Upon writing this, it has been 16 months since the car accident that changed my life. If you are reading this, it likely means that you are seeking hope or answers for some problems that you or a loved one is struggling with. Hope is easy to search for, but believing in it can often feel like too big of a risk, just in case you find out that your hope was in vain. My purpose in writing this is to share my story with you to let you know that you aren’t alone in your struggle and that there is hope for recovery, even if you have tried other options without much result, as I did.
On June 4th, 2018, my wife was driving our family back from vacation. After 20 hours of driving, we were finally 20 minutes from home when another driver ran his stop sign. At that time, I was lying in the middle aisle of the van trying to comfort my six-month-old who had enough of being in the van. What I remember of the accident is my wife screaming, breaks screeching, then all of a sudden, there was luggage piled on top of my family, and I was crying. In a panic, I got out of the van and went around to check on my family to make sure they were all okay. At that point, my adrenaline was pumping, so I had no idea if I had lost consciousness or been injured myself. Looking back, however, my wife and I have pieced together that I was very confused. Even though I didn’t see the collision, I was more clueless about what had happened than I realized. When it comes to the “fight or flight” instinct, my wife is definitely flight, so I knew that I had to be a stable influence to make sure everyone and everything was taken care of.
When my in-laws arrived to drive us home, I got upset that my father-in-law wouldn’t let me drive one of the vehicles home, since as far as I was concerned, I was perfectly fine. However, once we were all home and settled, I went to my bed and immediately fell asleep, exhausted. Later, when I began to suspect a head injury, I was asked if I lost consciousness during the car accident, I said, “no,” however, to this day I am honestly unsure.
I took the next day off work, but then went back and tried to carry on as normal. It took two months before I acknowledged and accepted that there might be something beyond work stress and the injuries I sustained to my back from the accident that was effecting my life. During those two months, I thought I was going through my life as usual, but my wife was noticing that I was more of an ‘airhead’ than normal. She started to call me more during the day because she would hear the seatbelt warning chime when I was driving. The conversation typically went something like this: “Are you wearing your seatbelt?” “Yes.” “Then what am I hearing?” “Oh, that’s the seat belt warning.” “Well, why is that going off if you’re wearing your seatbelt?” “Oh, I guess I forgot it wasn’t on.” I didn’t realize it then, but I would really struggle with one of my symptoms during that time. Essentially, I could only hold onto one individual thought at a time. The seatbelt incident is an example of that. It may seem like that is one thought-the chime means you need to buckle-but when you suffer from a TBI; you realize that some things are more complex than you first thought. I could hear the chime, and I knew that meant I needed to buckle, but I couldn’t follow that first thought and connect it to the action it implied until my wife specifically told me what was going on.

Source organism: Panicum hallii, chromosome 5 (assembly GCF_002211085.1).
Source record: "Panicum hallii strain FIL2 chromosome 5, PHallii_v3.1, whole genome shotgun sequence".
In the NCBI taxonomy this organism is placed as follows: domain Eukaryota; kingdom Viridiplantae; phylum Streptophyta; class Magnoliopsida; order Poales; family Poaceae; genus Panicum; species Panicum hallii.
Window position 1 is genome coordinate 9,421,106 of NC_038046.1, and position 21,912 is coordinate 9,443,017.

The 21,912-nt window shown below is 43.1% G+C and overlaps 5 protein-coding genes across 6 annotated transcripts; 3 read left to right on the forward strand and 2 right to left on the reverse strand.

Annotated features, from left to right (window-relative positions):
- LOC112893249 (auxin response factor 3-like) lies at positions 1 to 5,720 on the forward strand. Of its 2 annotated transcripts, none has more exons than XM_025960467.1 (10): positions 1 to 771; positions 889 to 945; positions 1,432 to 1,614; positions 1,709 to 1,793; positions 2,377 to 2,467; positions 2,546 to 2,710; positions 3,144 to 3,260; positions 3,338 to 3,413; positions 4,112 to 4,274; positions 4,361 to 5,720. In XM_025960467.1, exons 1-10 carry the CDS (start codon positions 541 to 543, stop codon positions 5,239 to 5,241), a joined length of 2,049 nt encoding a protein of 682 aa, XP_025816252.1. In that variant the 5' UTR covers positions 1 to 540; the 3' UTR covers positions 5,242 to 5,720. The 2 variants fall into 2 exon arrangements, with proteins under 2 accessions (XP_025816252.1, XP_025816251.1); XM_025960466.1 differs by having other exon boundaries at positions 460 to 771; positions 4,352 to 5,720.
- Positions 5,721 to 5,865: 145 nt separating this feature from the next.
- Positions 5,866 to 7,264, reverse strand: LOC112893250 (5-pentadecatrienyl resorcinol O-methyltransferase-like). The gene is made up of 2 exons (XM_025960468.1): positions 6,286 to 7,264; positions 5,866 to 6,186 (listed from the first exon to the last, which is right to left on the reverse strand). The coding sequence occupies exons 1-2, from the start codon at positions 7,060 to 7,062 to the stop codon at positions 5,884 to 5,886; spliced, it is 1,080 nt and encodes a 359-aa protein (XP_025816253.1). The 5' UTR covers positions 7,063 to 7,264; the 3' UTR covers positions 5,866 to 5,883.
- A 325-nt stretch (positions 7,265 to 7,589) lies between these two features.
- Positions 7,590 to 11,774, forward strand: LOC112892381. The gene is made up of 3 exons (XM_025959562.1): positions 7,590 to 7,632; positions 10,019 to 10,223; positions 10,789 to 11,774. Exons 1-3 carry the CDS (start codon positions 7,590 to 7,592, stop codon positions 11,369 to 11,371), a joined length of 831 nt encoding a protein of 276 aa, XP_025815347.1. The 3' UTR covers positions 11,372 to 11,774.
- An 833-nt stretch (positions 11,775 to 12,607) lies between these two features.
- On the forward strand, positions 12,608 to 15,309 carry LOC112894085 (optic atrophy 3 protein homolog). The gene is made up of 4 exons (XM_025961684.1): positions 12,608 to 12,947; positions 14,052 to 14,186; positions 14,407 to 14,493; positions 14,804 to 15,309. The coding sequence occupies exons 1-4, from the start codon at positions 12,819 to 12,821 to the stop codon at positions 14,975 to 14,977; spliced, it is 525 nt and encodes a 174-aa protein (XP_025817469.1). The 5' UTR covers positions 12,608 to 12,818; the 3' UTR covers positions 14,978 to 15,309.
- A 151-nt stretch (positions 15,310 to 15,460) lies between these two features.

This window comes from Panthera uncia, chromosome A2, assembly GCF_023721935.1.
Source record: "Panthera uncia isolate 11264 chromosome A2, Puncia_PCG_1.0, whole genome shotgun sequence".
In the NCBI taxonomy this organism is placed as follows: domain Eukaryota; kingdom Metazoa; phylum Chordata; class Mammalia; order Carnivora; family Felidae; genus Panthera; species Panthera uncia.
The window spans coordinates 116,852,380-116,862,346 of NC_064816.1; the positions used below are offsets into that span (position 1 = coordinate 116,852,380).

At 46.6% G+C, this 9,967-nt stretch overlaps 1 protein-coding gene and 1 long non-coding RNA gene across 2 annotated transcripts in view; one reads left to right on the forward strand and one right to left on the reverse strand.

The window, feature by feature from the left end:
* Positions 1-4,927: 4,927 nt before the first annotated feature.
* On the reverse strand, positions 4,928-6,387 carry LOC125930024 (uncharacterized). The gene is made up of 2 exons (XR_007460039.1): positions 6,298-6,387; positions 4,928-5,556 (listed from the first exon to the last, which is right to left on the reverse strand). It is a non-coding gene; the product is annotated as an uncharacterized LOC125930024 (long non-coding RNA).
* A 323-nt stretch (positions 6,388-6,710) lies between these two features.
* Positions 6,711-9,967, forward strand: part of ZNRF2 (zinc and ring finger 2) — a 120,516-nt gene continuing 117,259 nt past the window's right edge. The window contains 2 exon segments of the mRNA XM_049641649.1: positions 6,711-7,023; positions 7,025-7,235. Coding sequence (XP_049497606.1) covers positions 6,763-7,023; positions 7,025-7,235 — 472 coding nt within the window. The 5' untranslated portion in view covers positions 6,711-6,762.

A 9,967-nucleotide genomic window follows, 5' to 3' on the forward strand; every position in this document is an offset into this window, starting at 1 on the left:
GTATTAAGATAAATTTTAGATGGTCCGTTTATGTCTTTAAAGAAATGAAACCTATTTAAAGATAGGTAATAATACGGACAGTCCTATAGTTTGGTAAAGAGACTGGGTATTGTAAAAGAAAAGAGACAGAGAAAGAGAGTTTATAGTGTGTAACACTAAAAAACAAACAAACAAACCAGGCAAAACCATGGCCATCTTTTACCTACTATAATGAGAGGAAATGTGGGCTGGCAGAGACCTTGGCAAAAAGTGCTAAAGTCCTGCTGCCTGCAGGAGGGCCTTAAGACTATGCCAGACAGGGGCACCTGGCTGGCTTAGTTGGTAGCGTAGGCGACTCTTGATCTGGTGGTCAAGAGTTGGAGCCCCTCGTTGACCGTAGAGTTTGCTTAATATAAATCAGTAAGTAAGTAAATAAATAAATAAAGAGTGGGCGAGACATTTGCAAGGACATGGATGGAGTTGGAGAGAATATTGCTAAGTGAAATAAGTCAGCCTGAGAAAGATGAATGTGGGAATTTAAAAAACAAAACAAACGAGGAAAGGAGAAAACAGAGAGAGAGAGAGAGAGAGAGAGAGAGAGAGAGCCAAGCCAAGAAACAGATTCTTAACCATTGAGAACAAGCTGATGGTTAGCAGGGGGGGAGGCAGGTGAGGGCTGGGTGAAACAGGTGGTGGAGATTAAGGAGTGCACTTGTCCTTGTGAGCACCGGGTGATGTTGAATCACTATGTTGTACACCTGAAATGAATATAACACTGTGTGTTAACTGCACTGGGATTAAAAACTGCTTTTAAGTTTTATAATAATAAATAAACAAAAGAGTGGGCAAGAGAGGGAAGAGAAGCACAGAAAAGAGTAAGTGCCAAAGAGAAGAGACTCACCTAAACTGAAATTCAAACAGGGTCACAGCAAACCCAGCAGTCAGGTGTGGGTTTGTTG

Another example was one I struggled with often at my job, part of which was managing websites. To verify that you aren’t a robot when logging onto the access portion of the sites I managed, you had to answer a simple math problem. Because of the cognitive struggles I was going through; it would take a lot of concentration and time to solve a problem as simple as 4+9. Because I could only hold onto one thought at a time, after solving the math problem, I would forget why I was supposed to solve it. Once I remembered that I needed to solve the problem to log onto the website, I would have forgotten the answer. Sometimes I would get a calculator so the answer would stay visible. However, I still had the problem of forgetting why I had the calculator in the first place, remembered that I was logging onto the website, came across the math problem, forgot that I had the calculator available, and went back to trying to solve the problem mentally. If I didn’t even have the cognitive power to do a simple 2 step process (solve the math problem, log onto the website), there was no way I would have the capability to recognize that there was something wrong with me that needed to be addressed.
Often, by the end of the day, I would end up coming home and crying in our room without knowing why. Before then, my wife had seen me cry, maybe three times in our seven years of marriage. The final straw that pushed me over the edge and made me accept that I need help was when I missed the funeral for a good friend/mentor. It hit me hard when he passed, I knew the date of the funeral and planned to be there for it. I worked in the same building where the funeral was being held. That day I kept seeing people in their nice clothes and wondered what they were all doing there. My wife had reminded me every day that week about the funeral. And yet, I sat in my office and tried to work. Eventually, the noise and amount of people became too much for me to handle (another symptom I didn’t realize I had at the time), so I left the building to go to the local park to try to get more work done. When I opened my calendar 2 hours later, everything connected, and it hit me. I completely missed my friend’s funeral. I called my wife crying and told her that something wasn’t right, and I needed help.
I met with my primary doctor, a neurologist, a neuropsychologist, a psychiatrist, two vestibular therapists, and a speech pathologist. All of them agreed that something was wrong, even though the symptoms I was able to explain didn’t all line up with what was typical. Some of them thought they had the solution, and I believed them. I went to months of therapy, often going to an appointment four times per week, and while some of my symptoms did decrease, my worst symptoms remained. One thing that was a big challenge for me was shopping. A grocery trip for even two items could easily take an hour and a half. Earlier this spring, I went to the local store for a couple of 5-gallon buckets. I went through my usual system when trying to find an item in the store. First, I have to find the correct aisle. Then, since my mind struggles to filter and organize information, I would start scanning the whole aisle one item at a time. I didn’t always logically do this, sometimes I would start in the middle of the row and make my way left, not realizing the item I was searching for was just to my right. If I got interrupted by sight or sound, I would have to start the whole process over, scanning each item and label. On this particular trip, I eventually gave in and asked an associate for help finding the buckets. I was standing right in front of them. She must have sensed my continued confusion, so she handed me one of the buckets. At that point in time, I had learned to trust people and wait until they walked away to take more time to process if necessary. So, once she walked away, I stared at the bucket and went through a mental checklist asking myself why I thought this was not a 5-gallon bucket. After some time, I was able to confirm that this was indeed the bucket I had come in for, but it was red instead of white like I had in my mind, which is why I spent 45 minutes in the aisle with buckets.